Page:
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Former Navy corpsman stages ceramics exhibition

Date Posted: 2008-08-08

A love for Asian art history, wood-fired pottery and Okinawa brought Nicholas Centala back to Okinawa little more than a year ago, nearly 15 years after serving here in the U.S. Navy.

His passion for Okinawa, coupled with his love of ceramics, will have him sharing both next week with his second exhibition in Naha City. The six-day exhibition will feature personal creations drawn from an ancient art form. “I have always been interested in clay and sculpture, but thought of it as a hobby,” Centala says, noting that while studying in Tokyo he “spent my spring break in Okinawa at a shisa workshop and wanted to learn more.”

Although his sculptural style is not traditional in Japan, he does use a wood-fire kiln following more traditional techniques to cast his works. “I worked a wood-burning kiln in Kumamoto Ken and I was hooked,” he says. The Japanesse anagama, or hole kiln, is referred to as a rifle kiln in English. It’s a brick inverted half-pipe dug into a hillside, where the pottery curing process takes three days at temperatures reaching 1,250 degrees Celsius (2,280 degrees Fahrenheit).

He says “looking into the mouth of the kiln at its peak temperature is like looking at a 70-foot bonfire from underneath.” While wood-fired shards have been carbon-dated to 30,000 years ago, traditional Japanese kilns became popular about 3,000 years ago during Japan’s Jomon period, named after pottery, the most significant product of the era.

The native Californian first came to Okinawa in 1993, assigned to the 3rd Fleet Service Support Group as a medical corpsman. He returned to Japan a few years later to study Asian art history at Tokyo’s Waseda Univerrsity. He moved on to undertake an apprenticeship in traditional Japanese style wood burning kilns in Kumamoto before returning to Okinawa last year, where he offered his first exhibition in July.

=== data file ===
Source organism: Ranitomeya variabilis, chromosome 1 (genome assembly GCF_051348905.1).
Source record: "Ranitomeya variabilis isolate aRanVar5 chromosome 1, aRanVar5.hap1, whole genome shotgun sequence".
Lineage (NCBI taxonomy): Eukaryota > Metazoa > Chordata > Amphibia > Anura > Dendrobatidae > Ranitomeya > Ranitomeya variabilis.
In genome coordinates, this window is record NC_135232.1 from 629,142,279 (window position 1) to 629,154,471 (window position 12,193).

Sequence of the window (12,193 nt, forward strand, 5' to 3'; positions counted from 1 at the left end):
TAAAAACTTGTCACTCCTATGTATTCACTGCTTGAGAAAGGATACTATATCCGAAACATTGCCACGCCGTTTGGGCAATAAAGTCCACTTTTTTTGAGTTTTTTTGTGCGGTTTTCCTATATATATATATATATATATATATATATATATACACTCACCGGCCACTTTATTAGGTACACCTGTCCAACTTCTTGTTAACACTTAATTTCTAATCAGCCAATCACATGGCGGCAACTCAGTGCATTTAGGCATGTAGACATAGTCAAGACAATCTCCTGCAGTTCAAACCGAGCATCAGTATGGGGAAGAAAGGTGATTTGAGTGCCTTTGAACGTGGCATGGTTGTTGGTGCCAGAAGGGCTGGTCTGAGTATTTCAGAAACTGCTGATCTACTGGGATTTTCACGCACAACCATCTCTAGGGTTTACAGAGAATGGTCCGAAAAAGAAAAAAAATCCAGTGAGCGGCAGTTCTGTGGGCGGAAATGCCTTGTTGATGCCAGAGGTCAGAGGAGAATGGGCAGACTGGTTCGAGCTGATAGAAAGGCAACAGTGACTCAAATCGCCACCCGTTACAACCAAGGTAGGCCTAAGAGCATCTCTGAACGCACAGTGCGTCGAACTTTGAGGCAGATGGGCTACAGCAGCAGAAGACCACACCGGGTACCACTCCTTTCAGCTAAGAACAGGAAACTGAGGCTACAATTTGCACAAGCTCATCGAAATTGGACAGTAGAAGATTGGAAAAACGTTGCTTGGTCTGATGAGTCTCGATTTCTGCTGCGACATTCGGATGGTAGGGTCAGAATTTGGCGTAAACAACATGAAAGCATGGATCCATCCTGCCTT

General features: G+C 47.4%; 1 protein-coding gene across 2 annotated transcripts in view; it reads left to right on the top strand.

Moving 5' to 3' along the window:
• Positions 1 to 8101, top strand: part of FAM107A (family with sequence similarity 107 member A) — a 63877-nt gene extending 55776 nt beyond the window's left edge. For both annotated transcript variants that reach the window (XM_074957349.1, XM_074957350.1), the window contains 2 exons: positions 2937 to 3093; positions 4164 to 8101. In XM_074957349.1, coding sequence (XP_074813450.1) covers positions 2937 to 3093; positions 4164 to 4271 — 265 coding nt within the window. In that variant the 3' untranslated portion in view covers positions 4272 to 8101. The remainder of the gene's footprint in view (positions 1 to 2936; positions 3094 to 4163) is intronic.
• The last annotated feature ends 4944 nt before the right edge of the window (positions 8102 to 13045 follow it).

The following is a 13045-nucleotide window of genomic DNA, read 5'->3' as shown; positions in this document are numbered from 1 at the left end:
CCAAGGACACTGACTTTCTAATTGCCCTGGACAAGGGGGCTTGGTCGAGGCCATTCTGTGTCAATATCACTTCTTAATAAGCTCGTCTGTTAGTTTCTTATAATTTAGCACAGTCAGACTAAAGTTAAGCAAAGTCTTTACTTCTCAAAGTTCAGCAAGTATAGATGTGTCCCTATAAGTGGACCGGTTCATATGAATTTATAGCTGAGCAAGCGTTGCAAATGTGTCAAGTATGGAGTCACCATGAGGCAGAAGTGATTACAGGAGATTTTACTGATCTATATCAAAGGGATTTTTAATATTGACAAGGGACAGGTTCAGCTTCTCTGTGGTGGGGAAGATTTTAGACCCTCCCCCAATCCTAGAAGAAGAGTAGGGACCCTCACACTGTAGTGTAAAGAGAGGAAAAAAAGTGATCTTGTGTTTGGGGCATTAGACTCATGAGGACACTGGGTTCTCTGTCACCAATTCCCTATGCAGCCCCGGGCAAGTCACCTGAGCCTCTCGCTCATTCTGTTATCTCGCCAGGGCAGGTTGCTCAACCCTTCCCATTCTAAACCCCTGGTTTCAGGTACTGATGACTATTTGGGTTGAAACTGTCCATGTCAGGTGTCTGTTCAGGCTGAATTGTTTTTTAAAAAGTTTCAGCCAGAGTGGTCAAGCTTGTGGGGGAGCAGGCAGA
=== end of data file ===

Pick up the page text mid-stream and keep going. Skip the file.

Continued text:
“This October we will begin building a six-meter kiln near Manza,” says Centala, who’s now deeply entrenched in Okinawa life. All proceeds from next week’s exhibition will go toward the kiln project which, he says “has been my goal for years to be able to share this experience. I needed to make a kiln, so this month we began a non-profit organization, the International Community Makigama Society.”

He calls the Society “a public workshop where anyone who wants to learn about wood-fire kilns, or who just wants to get their hands dirty, can do so in English or Japanese.” He hopes to have the kiln operational by next April. “the workshop will have special courses for mentally impair guests and local orphanages,” Centala says, “to offer the experience to people who might otherwise never have a chance. Ceramics is not only fun, but has therapeutic value through stress relief, eye-hand coordination, and being an outlet for creative thought.

All are welcome to come to see the show and learn more about this ancient art form. The show will be from August 12th to the 18th on the 7th floor Art Salon of the Ryubo Palette Department store at the southern tip of Kokusai dori. The department store is open 10 a.m. to 8:30 p.m.

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